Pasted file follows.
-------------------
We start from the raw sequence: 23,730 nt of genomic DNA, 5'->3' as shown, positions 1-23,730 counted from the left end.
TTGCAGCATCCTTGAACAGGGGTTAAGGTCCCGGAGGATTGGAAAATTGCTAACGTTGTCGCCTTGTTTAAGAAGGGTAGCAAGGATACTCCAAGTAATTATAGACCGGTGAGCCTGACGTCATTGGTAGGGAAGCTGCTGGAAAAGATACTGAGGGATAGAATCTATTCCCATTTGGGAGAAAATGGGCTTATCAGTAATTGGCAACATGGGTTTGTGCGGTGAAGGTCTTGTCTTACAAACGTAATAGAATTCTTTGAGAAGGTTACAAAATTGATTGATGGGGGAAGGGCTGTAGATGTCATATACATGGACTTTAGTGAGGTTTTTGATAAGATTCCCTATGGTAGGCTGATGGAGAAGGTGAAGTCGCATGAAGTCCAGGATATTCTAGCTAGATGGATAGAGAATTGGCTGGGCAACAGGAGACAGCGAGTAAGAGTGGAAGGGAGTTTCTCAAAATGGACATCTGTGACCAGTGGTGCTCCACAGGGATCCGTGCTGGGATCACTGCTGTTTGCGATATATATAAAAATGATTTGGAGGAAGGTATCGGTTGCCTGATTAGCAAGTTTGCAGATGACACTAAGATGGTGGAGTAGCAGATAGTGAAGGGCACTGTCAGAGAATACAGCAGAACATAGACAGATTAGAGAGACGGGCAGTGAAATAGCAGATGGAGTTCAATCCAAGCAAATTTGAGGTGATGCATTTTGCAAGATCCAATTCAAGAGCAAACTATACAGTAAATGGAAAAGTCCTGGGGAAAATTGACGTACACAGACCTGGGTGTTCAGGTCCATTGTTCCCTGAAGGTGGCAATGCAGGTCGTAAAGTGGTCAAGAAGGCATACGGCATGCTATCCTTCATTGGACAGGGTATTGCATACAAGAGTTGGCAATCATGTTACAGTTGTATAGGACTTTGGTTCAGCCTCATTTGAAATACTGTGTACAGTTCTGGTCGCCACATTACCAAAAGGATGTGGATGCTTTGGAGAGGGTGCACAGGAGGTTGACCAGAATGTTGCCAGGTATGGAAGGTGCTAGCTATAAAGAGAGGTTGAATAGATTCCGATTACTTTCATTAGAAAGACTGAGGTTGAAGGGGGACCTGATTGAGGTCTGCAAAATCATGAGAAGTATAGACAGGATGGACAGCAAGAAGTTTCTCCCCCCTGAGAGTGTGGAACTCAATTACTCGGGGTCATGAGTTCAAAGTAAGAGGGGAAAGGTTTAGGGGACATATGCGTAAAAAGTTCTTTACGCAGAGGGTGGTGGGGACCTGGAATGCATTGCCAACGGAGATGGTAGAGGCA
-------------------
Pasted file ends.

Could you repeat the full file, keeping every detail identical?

We start from the raw sequence: 23,730 nt of genomic DNA, 5'->3' as shown, positions 1-23,730 counted from the left end.
TTGCAGCATCCTTGAACAGGGGTTAAGGTCCCGGAGGATTGGAAAATTGCTAACGTTGTCGCCTTGTTTAAGAAGGGTAGCAAGGATACTCCAAGTAATTATAGACCGGTGAGCCTGACGTCATTGGTAGGGAAGCTGCTGGAAAAGATACTGAGGGATAGAATCTATTCCCATTTGGGAGAAAATGGGCTTATCAGTAATTGGCAACATGGGTTTGTGCGGTGAAGGTCTTGTCTTACAAACGTAATAGAATTCTTTGAGAAGGTTACAAAATTGATTGATGGGGGAAGGGCTGTAGATGTCATATACATGGACTTTAGTGAGGTTTTTGATAAGATTCCCTATGGTAGGCTGATGGAGAAGGTGAAGTCGCATGAAGTCCAGGATATTCTAGCTAGATGGATAGAGAATTGGCTGGGCAACAGGAGACAGCGAGTAAGAGTGGAAGGGAGTTTCTCAAAATGGACATCTGTGACCAGTGGTGCTCCACAGGGATCCGTGCTGGGATCACTGCTGTTTGCGATATATATAAAAATGATTTGGAGGAAGGTATCGGTTGCCTGATTAGCAAGTTTGCAGATGACACTAAGATGGTGGAGTAGCAGATAGTGAAGGGCACTGTCAGAGAATACAGCAGAACATAGACAGATTAGAGAGACGGGCAGTGAAATAGCAGATGGAGTTCAATCCAAGCAAATTTGAGGTGATGCATTTTGCAAGATCCAATTCAAGAGCAAACTATACAGTAAATGGAAAAGTCCTGGGGAAAATTGACGTACACAGACCTGGGTGTTCAGGTCCATTGTTCCCTGAAGGTGGCAATGCAGGTCGTAAAGTGGTCAAGAAGGCATACGGCATGCTATCCTTCATTGGACAGGGTATTGCATACAAGAGTTGGCAATCATGTTACAGTTGTATAGGACTTTGGTTCAGCCTCATTTGAAATACTGTGTACAGTTCTGGTCGCCACATTACCAAAAGGATGTGGATGCTTTGGAGAGGGTGCACAGGAGGTTGACCAGAATGTTGCCAGGTATGGAAGGTGCTAGCTATAAAGAGAGGTTGAATAGATTCCGATTACTTTCATTAGAAAGACTGAGGTTGAAGGGGGACCTGATTGAGGTCTGCAAAATCATGAGAAGTATAGACAGGATGGACAGCAAGAAGTTTCTCCCCCCTGAGAGTGTGGAACTCAATTACTCGGGGTCATGAGTTCAAAGTAAGAGGGGAAAGGTTTAGGGGACATATGCGTAAAAAGTTCTTTACGCAGAGGGTGGTGGGGACCTGGAATGCATTGCCAACGGAGATGGTAGAGGCA